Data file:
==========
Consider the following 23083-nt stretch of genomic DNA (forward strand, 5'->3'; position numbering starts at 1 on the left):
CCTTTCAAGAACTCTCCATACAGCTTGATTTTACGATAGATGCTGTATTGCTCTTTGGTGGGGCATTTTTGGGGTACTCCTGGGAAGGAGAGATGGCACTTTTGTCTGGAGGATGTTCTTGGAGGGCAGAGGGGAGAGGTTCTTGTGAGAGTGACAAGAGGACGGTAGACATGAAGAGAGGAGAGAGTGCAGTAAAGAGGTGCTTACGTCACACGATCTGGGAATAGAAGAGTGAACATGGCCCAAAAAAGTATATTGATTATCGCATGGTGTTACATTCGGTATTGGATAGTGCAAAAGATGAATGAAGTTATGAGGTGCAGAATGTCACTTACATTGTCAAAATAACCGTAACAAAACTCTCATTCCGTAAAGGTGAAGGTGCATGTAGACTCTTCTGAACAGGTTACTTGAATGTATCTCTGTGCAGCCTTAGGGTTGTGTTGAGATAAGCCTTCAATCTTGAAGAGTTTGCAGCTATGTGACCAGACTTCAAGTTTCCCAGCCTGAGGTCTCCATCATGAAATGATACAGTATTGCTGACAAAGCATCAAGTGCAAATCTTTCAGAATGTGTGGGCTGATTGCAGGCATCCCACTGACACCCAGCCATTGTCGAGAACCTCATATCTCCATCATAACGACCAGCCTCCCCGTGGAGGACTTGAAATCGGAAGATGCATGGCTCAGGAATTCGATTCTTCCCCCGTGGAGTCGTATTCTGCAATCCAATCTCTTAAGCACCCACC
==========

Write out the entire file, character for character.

Consider the following 23083-nt stretch of genomic DNA (forward strand, 5'->3'; position numbering starts at 1 on the left):
CCTTTCAAGAACTCTCCATACAGCTTGATTTTACGATAGATGCTGTATTGCTCTTTGGTGGGGCATTTTTGGGGTACTCCTGGGAAGGAGAGATGGCACTTTTGTCTGGAGGATGTTCTTGGAGGGCAGAGGGGAGAGGTTCTTGTGAGAGTGACAAGAGGACGGTAGACATGAAGAGAGGAGAGAGTGCAGTAAAGAGGTGCTTACGTCACACGATCTGGGAATAGAAGAGTGAACATGGCCCAAAAAAGTATATTGATTATCGCATGGTGTTACATTCGGTATTGGATAGTGCAAAAGATGAATGAAGTTATGAGGTGCAGAATGTCACTTACATTGTCAAAATAACCGTAACAAAACTCTCATTCCGTAAAGGTGAAGGTGCATGTAGACTCTTCTGAACAGGTTACTTGAATGTATCTCTGTGCAGCCTTAGGGTTGTGTTGAGATAAGCCTTCAATCTTGAAGAGTTTGCAGCTATGTGACCAGACTTCAAGTTTCCCAGCCTGAGGTCTCCATCATGAAATGATACAGTATTGCTGACAAAGCATCAAGTGCAAATCTTTCAGAATGTGTGGGCTGATTGCAGGCATCCCACTGACACCCAGCCATTGTCGAGAACCTCATATCTCCATCATAACGACCAGCCTCCCCGTGGAGGACTTGAAATCGGAAGATGCATGGCTCAGGAATTCGATTCTTCCCCCGTGGAGTCGTATTCTGCAATCCAATCTCTTAAGCACCCACC